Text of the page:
Gateways Turnaround Under Inouye

By John G. Spooner  |  Posted 2006-02-09 Print this article Print

Gateway bought eMachines for about $289 million in March 2004 in what analysts termed a reverse acquisition. The move made Gateway the third-largest PC maker in the United States, and Inouye quickly started putting his mark on the company, which had struggled during the previous few years under Waitts direction.
Gateway may have bought eMachines, but Inouye almost immediately began making moves to bolster the company.
As part of that turnaround, Inouye pared down Gateways work force to fewer than 2,000, moved the company headquarters from suburban San Diego to eMachines hometown of Irvine, Calif., installed many eMachines executives in top positions and closed down Gateways 190 retail stores. In their place, Inouye pursued a retail strategy, getting shelf space for the companys PCs at big-name stores such as Best Buy, OfficeMax and Circuit City. There, it marketed its eMachines and Gateway-brand PCs as value and premium machines, respectively. Inouye also reorganized Gateways manufacturing, placing its two brands of PCs onto platforms that could share components and using third-party assemblers, as opposed to building the machines in-house. The measures were designed to get Gateways cost structure in order, and resulted in the company returning to profitability in 2005. Despite that success, Gateway has still struggled in some areas of the ultra-competitive PC market. Inouye himself said Gateways direct-sales business was disappointing and the company was not doing a good enough job of managing its profit margins following its fourth-quarter earnings report. Gateway, he said, is still in the midst of a post-eMachines turnaround. Click here to read more about Inouyes thoughts on Gateways path to success. Thus, Gateways new management will have its work cut out for it, analysts said, particularly as it indicated it has no immediate plans to sell to a competitor. Gateway management must guide its brand carefully, going forward, said Roger Kay, principal analyst at Endpoint Technologies Associates in Wayland, Mass. "During Waynes tenure, the company stuck to one strategy, which was a break from the previous [leadership under Waitt]," Kay said. "Gateway had shifted strategy so many times, none of them was credible. He gets credit for staying the course and giving Gateway a more solid brand image." Inouye did a good job of improving the operations of the company and tightening the budget, but was unable to make the next step happen that the company needed, according to Kay. "There was steady improvement, but it was pretty slow improvement," he said. One major issue for Gateway has been its position versus competitors. It doesnt have the size or reach of larger rivals such as HP, its main competitor at retail, or Dell, a direct sales rival thats also strong in government and education accounts. It must also contend with up-and-comers such as Acer and Lenovo Group, which has placed major emphasis on targeting SMBs following its purchase of IBMs PC business. Gateway must rise above the din and get people to look its way, something it wasnt able to do under Inouye, Kay said. Despite a deep knowledge of operational strategy and retail business, "what [Inouye] seemed to lack was the necessary imagination to get them to the next level." The former Gateway chief will server as an advisor until a permanent replacement can be found. He will be given a years salary—about $720,000—and three years worth of health benefits, the company said. Check out eWEEK.coms for the latest news in desktop and notebook computing.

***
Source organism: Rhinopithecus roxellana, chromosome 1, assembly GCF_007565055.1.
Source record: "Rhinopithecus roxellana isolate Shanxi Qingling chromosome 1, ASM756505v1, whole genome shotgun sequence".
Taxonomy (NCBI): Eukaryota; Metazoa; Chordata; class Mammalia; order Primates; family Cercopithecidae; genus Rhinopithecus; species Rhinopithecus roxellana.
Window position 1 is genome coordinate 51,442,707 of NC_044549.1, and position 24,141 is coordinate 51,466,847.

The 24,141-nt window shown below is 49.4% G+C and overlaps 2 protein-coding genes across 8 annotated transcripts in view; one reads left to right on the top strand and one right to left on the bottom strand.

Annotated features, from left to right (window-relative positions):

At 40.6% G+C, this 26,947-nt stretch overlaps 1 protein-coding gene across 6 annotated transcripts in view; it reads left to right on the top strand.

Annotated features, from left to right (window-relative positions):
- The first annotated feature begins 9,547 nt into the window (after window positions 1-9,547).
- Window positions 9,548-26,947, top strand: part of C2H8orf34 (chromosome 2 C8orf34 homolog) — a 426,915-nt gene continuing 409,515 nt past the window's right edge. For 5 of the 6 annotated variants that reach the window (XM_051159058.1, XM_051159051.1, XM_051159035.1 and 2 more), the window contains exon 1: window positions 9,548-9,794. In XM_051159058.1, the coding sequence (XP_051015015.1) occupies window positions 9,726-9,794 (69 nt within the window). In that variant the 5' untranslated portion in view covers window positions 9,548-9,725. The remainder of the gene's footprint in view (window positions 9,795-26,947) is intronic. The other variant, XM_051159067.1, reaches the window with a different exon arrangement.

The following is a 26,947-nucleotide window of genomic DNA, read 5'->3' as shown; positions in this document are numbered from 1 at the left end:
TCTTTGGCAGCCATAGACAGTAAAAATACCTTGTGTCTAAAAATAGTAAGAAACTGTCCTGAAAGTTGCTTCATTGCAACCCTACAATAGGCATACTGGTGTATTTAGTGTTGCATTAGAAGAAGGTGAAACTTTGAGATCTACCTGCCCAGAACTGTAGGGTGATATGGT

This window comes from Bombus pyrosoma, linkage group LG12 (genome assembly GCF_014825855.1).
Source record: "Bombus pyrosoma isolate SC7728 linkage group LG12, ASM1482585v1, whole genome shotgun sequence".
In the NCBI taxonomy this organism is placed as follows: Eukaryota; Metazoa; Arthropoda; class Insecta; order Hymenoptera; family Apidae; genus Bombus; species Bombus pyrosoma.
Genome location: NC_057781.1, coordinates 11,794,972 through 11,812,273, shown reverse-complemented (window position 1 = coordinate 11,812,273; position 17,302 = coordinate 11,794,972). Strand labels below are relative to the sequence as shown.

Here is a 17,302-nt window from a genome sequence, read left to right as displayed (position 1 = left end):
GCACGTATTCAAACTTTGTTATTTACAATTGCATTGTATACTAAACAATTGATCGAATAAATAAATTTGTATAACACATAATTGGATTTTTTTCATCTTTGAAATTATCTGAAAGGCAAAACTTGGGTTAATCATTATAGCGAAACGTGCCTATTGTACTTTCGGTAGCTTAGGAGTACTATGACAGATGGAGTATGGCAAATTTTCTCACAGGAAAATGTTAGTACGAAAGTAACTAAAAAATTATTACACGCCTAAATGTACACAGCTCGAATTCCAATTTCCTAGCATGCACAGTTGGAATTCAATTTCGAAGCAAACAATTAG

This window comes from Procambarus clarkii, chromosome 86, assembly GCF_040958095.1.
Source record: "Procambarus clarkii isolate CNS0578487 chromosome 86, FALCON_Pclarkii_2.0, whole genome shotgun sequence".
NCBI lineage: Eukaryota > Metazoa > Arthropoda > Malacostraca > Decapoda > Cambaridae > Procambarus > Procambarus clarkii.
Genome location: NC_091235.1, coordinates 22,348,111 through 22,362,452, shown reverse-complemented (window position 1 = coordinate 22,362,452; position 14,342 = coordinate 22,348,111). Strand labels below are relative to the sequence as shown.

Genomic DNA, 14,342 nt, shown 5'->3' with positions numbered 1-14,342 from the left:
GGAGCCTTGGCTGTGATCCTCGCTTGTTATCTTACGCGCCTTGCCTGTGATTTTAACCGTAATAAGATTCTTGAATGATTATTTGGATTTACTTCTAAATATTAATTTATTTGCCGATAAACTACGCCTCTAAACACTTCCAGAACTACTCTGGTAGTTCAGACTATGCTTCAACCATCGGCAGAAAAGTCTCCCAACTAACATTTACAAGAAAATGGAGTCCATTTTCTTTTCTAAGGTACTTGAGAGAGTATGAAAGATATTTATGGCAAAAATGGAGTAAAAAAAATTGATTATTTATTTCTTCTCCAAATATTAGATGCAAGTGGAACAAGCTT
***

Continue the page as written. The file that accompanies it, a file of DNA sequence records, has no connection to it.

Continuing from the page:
John G. Spooner John G. Spooner, a senior writer for eWeek, chronicles the PC industry, in addition to covering semiconductors and, on occasion, automotive technology. Prior to joining eWeek in 2005, Mr. Spooner spent more than four years as a staff writer for CNET, where he covered computer hardware. He has also worked as a staff writer for ZDNET News.

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